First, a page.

Hotelier is star attraction

Hotelier is star attraction


We weren’t ready to take guests, but people kept walking in and asking to stay

Khun Phally is an exceptional woman. As I tour her new business venture Purple Mangosteen, I realise that although I’ve come to see a boutique hotel with fabulous architecture and a beautifully designed bar, she's actually the star attraction.

Phally is a savvy businesswoman, with an eye for quality and warm Cambodian hospitality, and chatting with her is a real treat. A Siem Reap native, Phally is remarkably the only female Italian-speaking tour guide at Angkor. She can also speak English almost fluently, but is quick to apologise for her barely there inaccuracy. She says while growing up, it was always her ambition to own a hotel. “I always worked with tourists and foreigners. In 1999 I worked as a hostess at the Angkor Wat Information Centre, giving information on restoration and conservation. It was a dream of mine to have my own business.”

It was after this stint that she went to Italy, where she learned not only to speak the language but to cook the food.She returned to Cambodia and applied to study as a tour guide. Despite her language proficiency, she wasn’t accepted as she hadn’t completed high school. Eventually, on the recommendation of her tour company, she was allowed to study and sit the exam – coming tenth out of hundreds of would-be guides.

Phally says her success comes from a blend of determination and good fortune. “I’ve been working since I was 14. I’ve always felt responsible, taking care of your family is normal in Cambodia. Some people get less chances, I got more chances, so I took them.”

Now, having taken a hiatus from her work at the temples, Phally has turned her hand to running a hotel. Her venue, Purple Mangosteen, will be better known to many long-time Reapers as Eden Guesthouse.

“I had bought it, but Eden rented it from us,” she says. “We hadn’t planned to do anything, but when the owner Justin sadly passed away it was returned to us.”

Now Phally has turned the building from the formerly cheap and charming guesthouse to a beautifully designed boutique hotel.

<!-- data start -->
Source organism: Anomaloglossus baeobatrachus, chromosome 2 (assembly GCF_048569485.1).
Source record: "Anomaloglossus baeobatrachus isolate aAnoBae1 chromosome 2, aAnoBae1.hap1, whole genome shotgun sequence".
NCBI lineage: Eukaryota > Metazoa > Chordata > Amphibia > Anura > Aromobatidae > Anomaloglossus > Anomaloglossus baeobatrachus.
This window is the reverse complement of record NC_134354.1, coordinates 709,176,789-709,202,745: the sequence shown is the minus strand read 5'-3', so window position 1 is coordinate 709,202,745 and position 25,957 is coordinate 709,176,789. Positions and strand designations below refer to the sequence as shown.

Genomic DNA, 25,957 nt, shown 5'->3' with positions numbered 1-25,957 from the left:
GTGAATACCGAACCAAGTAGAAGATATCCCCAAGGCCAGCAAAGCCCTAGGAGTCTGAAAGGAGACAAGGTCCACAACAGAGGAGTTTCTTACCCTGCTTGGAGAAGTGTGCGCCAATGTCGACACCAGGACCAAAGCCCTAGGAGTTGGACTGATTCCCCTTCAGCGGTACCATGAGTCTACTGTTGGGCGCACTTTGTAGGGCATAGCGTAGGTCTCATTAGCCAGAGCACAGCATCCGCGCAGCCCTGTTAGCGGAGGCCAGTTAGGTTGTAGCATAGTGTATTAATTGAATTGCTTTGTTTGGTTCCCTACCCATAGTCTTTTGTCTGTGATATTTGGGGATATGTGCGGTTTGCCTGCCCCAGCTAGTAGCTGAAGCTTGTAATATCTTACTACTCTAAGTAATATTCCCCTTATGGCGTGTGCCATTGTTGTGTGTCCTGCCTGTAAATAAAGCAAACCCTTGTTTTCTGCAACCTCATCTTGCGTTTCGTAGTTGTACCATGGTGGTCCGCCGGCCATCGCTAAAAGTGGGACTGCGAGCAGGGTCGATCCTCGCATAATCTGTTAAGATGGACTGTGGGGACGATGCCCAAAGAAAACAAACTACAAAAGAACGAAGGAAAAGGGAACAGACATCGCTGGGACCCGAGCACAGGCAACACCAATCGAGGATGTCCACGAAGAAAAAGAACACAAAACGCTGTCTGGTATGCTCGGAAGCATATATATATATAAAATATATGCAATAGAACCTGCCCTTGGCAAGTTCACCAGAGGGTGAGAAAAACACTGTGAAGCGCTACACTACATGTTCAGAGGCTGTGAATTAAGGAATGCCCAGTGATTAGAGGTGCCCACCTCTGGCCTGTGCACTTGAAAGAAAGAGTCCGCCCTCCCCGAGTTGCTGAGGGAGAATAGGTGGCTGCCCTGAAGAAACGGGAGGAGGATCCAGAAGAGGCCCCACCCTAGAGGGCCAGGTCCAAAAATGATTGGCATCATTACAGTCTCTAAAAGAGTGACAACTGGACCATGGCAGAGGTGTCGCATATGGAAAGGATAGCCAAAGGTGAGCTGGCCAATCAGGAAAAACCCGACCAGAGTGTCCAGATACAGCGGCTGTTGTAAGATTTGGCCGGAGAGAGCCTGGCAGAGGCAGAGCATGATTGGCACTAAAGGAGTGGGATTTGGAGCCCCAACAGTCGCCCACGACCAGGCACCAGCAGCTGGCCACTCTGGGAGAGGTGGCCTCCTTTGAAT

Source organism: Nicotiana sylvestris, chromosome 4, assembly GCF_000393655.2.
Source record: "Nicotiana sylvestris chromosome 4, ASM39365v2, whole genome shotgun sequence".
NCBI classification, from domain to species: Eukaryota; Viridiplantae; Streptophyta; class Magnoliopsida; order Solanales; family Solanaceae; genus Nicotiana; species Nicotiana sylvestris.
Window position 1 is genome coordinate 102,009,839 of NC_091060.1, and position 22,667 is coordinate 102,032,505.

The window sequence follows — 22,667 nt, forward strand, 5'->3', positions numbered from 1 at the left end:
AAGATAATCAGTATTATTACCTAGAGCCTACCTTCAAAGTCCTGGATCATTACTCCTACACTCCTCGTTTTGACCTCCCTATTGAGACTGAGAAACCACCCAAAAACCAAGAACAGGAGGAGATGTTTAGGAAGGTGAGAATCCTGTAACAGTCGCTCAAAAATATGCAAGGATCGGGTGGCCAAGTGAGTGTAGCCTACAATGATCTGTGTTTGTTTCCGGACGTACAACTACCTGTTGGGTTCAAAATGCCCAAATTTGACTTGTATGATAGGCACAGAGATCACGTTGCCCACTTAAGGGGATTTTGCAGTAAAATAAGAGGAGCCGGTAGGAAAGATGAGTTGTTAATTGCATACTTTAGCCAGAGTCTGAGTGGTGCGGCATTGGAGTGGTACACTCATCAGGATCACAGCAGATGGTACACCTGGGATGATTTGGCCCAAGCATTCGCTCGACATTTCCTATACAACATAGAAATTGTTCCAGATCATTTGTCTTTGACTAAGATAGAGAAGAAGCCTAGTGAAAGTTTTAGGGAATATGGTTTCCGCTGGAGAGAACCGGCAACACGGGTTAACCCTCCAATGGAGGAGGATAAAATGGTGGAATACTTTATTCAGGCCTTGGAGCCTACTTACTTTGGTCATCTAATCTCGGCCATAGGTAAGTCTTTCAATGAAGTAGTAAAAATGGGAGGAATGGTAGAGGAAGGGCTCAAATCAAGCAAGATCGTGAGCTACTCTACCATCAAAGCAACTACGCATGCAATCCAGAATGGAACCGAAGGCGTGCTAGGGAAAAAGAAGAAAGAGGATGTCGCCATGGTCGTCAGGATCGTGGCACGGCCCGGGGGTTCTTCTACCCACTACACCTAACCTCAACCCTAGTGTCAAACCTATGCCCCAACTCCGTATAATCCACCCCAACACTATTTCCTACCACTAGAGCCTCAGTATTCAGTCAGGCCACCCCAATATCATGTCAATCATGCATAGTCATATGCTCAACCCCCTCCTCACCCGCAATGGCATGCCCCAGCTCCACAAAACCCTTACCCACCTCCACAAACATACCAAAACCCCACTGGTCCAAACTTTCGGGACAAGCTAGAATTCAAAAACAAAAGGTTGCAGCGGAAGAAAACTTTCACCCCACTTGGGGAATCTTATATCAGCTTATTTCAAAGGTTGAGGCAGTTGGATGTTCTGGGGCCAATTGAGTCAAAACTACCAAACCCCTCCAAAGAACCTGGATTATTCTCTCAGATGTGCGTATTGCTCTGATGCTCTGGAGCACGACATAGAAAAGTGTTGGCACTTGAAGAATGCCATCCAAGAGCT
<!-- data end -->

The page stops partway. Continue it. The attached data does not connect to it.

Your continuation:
“It's a strange shape, a triangle, the ceilings are low and lots of the rooms had no windows,” she says. “We put in skylights, windows in the rooms, made the stairs look beautiful, and allowed the light in.”

The Dali-esque stone staircase is the focal point of the Purple Mangosteen. Phally says she gets several passers-by snapping it each day. Up the spiral beauty are six modern rooms, cleanly designed with gorgeous bathrooms. A breezy rooftop terrace allows guests a panoramic view of Siem Reap.

“We’ve had a lot of walk ins,” explains Phally, “We weren’t ready to take guests, but people kept walking in and asking to stay.”

She says many guests came for drinks and ended up moving hotels. “I show them the room if they ask but ... I don’t want to be pushy. People will look and decide for themselves that it’s beautiful.”

While many guests will move lodgings for Phally’s hospitality, her sense of quality helps too. Everything is a little more luxe than the guesthouse norm here, from the Senteurs d’Angkor soaps to the Earl Grey teabags.

Phally says she knows it makes a difference. “I don’t have experience working in a hotel, but I know that service is number one to make people happy. I know I can do that very well.”

Phally’s time in Italy has been put to good use in the kitchen, though she is quick to say she won’t cook something if she thinks another restaurant in town can do the dish better. “At the moment, the menu is only what I can do the best, it’s
Italian. I work together with the chef. He learned in Siem Reap, I learned in Italy. We have very different styles, so we share ideas.”

Behind the bar, Phally manages her staff in the same way, letting their creativity shine through. “We have very good cocktails, and the girl who works with us in the bar has a lot of experience. I told her to feel free, to not just to make, but to taste and to drink. She doesn’t have to go by what’s written in the book.”

It’s paid off. Phally says Mangosteen’s lemongrass mojito is already developing quite a fan base. “If people come in for one, they stay for five.”

For someone who didn’t finish high school, Phally carries herself, and her business, more like someone with a degree in management: from her professionalism and perfectionism with the construction, to moulding her staff into a team and chatting with the customers.

She may be a novice, but enjoying a drink at Purple Mangosteen is like watching a pro balance delegation with leadership. “I want everyone who works to feel free, to take the responsibility, to be able to talk to the guests and not worry I’ll give out, to be able to talk to me if they have any problems. Not many businesses here are run like that.”

Phally, who looks after her younger siblings, says setting up shop was a daunting task. “I was nervous. When I used to work I got paid at the end of the month. But now I have other people I have to look after, it’s up to me to get the income.”

Despite her fierce ambition and courageous attitude, Phally is quick to note she’s not going solo. Along with English investors, she says her friends have been invaluable in helping her realise her dream.

“It’s kind of scary but I have strong support from friends, and my staff help me 100 per cent. Sometimes we have to work long hours, but I’m not alone.”


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